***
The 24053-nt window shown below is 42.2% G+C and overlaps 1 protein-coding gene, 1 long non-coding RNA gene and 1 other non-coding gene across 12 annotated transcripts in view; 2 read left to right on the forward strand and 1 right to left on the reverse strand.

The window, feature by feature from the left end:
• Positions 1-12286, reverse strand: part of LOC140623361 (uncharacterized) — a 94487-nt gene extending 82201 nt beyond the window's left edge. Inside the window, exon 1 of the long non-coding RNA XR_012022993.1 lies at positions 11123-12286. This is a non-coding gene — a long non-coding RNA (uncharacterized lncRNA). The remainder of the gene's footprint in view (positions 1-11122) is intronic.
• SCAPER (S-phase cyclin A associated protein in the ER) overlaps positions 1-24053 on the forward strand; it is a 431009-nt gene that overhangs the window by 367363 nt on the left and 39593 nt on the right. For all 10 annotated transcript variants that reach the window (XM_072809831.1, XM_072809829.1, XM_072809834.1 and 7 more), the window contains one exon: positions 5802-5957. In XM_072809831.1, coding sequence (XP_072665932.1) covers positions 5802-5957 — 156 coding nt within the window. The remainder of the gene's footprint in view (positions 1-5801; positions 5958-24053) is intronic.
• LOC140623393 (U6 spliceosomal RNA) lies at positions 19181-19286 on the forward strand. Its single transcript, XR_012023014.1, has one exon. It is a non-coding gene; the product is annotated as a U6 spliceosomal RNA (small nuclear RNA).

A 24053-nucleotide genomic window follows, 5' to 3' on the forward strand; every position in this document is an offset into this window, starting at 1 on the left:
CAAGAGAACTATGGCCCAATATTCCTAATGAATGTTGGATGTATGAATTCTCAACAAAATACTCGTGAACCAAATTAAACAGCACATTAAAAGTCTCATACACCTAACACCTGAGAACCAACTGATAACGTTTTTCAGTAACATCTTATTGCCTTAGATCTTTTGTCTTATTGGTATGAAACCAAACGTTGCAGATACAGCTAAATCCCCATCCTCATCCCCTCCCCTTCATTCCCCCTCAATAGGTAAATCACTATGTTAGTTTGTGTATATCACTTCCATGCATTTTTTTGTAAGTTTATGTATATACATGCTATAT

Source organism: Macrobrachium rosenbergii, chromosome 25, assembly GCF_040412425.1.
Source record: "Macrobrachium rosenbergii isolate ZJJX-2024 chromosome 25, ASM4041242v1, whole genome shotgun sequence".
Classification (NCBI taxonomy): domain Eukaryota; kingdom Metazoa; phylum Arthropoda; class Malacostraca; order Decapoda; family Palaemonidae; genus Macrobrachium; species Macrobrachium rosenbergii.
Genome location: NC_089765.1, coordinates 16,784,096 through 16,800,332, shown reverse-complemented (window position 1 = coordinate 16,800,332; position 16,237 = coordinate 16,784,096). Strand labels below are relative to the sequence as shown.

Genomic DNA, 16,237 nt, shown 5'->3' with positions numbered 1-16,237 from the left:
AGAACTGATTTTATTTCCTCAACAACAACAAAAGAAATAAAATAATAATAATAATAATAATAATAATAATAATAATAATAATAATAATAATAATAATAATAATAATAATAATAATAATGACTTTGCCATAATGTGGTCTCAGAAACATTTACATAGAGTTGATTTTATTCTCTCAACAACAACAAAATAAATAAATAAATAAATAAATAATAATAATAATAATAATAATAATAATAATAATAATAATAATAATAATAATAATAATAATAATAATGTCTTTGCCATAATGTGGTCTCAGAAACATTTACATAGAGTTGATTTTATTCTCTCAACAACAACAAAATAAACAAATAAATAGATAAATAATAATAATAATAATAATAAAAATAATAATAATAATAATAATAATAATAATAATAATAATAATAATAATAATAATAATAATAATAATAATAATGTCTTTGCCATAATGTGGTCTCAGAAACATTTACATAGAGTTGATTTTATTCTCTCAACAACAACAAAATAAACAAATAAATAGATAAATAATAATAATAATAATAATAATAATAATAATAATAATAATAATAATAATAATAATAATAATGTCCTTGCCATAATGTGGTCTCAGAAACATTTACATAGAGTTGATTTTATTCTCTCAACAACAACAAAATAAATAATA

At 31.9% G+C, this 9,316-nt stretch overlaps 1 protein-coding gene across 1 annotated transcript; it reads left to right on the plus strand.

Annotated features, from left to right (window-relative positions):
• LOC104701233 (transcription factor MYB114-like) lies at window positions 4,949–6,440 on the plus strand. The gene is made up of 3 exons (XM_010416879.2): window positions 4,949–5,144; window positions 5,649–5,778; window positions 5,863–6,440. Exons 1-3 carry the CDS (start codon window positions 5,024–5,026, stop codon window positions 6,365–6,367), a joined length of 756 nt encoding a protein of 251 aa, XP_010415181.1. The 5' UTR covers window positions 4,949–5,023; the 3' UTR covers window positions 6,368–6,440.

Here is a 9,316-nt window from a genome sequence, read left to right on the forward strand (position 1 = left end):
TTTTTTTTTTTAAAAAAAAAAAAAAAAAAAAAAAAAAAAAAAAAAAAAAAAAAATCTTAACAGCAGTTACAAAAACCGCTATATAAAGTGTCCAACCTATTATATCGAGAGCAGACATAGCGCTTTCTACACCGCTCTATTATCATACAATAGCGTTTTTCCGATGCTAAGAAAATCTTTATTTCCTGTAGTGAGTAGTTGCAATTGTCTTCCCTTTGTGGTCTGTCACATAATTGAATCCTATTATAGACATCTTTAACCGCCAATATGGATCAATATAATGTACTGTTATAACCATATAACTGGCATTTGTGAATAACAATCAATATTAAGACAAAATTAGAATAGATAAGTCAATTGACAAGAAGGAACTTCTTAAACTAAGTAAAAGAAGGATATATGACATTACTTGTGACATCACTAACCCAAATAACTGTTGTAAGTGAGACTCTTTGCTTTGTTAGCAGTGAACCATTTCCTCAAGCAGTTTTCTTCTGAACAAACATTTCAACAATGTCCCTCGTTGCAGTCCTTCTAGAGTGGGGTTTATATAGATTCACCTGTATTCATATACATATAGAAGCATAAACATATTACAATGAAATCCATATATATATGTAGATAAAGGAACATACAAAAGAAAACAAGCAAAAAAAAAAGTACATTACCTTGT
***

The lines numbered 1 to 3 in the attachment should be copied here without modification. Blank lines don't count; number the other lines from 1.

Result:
The 24053-nt window shown below is 42.2% G+C and overlaps 1 protein-coding gene, 1 long non-coding RNA gene and 1 other non-coding gene across 12 annotated transcripts in view; 2 read left to right on the forward strand and 1 right to left on the reverse strand.

The window, feature by feature from the left end:
• Positions 1-12286, reverse strand: part of LOC140623361 (uncharacterized) — a 94487-nt gene extending 82201 nt beyond the window's left edge. Inside the window, exon 1 of the long non-coding RNA XR_012022993.1 lies at positions 11123-12286. This is a non-coding gene — a long non-coding RNA (uncharacterized lncRNA). The remainder of the gene's footprint in view (positions 1-11122) is intronic.